And there is so much more to Exile – but I think I’ll just leave it behind with some final thoughts.
• Israel’s heart? They never gave it fully to God – until after Exile.
• And God’s prophets, though their words may be tough, should be heeded.
• Israel, and their defeat and Exile, were never the goal of Babylon.
• And I think that it’s far better to give in to God’s discipline than fight it.
God still send us prophets of a sort – friends, teachers, bloggers, to keep us close or call us back.
If I learn from Israel’s Exile then I run to friends who have a godly word of caution – not away.
And those times in my life when I’m not “hearing” from God, I have to ask what it is that’s preventing it.
It’s always me – never Him. He always speaks. I either don’t – or won’t listen.
And Babylon never planned to destroy Israel. They had their eyes set on Egypt. Israel, by this time, was a tiny country along the route. It was hardly worth the bother. On the way to Egypt, other small nations yielded to a force they knew they couldn’t beat. They kept their land, and paid tribute taxes to Babylon – until 100 years later, when Babylon would give way to Persia.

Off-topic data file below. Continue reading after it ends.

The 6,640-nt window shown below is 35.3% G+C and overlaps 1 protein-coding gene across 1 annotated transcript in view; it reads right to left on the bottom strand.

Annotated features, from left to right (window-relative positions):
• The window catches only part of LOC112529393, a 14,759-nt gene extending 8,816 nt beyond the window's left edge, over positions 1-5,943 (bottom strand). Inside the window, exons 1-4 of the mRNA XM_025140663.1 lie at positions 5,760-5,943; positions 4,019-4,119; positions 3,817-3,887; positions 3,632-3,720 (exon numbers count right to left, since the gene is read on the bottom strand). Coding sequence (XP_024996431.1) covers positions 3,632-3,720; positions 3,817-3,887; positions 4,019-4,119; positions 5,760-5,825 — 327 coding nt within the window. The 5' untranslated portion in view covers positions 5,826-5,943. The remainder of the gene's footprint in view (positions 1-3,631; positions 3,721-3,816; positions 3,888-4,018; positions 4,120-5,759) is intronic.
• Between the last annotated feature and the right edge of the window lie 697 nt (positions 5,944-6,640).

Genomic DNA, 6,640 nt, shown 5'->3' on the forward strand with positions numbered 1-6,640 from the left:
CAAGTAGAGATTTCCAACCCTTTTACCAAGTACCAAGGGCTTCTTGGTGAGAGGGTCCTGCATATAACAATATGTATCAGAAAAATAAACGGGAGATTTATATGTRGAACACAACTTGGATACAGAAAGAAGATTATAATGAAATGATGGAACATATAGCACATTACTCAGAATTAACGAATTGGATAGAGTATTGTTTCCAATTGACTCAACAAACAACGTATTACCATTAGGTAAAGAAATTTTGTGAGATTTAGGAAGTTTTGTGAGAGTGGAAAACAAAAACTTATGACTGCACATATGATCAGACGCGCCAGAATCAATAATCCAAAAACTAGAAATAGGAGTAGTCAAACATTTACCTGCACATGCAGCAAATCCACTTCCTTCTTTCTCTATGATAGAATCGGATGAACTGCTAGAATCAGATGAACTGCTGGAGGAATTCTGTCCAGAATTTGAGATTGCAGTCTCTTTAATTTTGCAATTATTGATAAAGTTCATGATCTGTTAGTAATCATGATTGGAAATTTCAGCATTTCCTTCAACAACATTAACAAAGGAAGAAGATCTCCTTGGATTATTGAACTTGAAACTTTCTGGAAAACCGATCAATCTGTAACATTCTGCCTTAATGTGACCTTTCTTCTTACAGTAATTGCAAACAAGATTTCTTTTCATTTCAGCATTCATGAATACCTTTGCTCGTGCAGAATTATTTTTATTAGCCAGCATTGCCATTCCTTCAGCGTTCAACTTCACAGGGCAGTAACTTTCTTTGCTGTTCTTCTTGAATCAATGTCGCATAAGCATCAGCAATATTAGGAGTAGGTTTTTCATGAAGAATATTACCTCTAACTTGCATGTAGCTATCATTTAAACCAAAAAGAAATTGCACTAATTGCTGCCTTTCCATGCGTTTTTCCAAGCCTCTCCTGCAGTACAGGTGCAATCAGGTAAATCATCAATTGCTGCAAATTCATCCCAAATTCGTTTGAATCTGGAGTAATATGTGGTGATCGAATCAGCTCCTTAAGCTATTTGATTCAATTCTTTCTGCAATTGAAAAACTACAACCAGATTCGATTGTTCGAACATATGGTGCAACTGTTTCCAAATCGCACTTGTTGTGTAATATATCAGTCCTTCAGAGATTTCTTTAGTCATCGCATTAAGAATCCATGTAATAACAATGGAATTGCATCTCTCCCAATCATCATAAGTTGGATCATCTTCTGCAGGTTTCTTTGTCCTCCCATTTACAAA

But Israel? They felt sure of the protection of God which was only promised to them only if they were faithful.
They were not faithful…
and they were not protected…
and Babylon, who wanted to just drive by Israel…
was forced by Israel…
…to destroy Israel.
Pride – to fall – to destruction.
And a little known fact, or known and forgotten; there were actually two deportations to Babylon for Israel. The first, for the ones who surrendered early without a prolonged fight, wasn’t so bad. The second, faced by a proud group who would not give into the discipline, was a bloody, ugly mess – and for most there would be no return or restoration from Exile – just death.
So I need always be wary of attempting to find a way,
on my own power, and my own terms,
to wriggle out of trouble that has all the signs of God’s discipline.
And if I learn from Israel’s Exile then I give God my full heart.
I think Our Lord must have meant it when he said:
I know your deeds, that they are neither hot nor cold. I wish you were either one or the other! So, because you are lukewarm – neither hot nor cold – I am about to spit you out of my mouth. (Rev 3:15,16)
There were so many half-hearted turns for Israel.
Only a whole heart will do.
By the time of Exile…
Israel had all but deserted God…
and in a master stroke of Divine paradox…
he would desert them…
for a while…
in order to prove he would never desert them.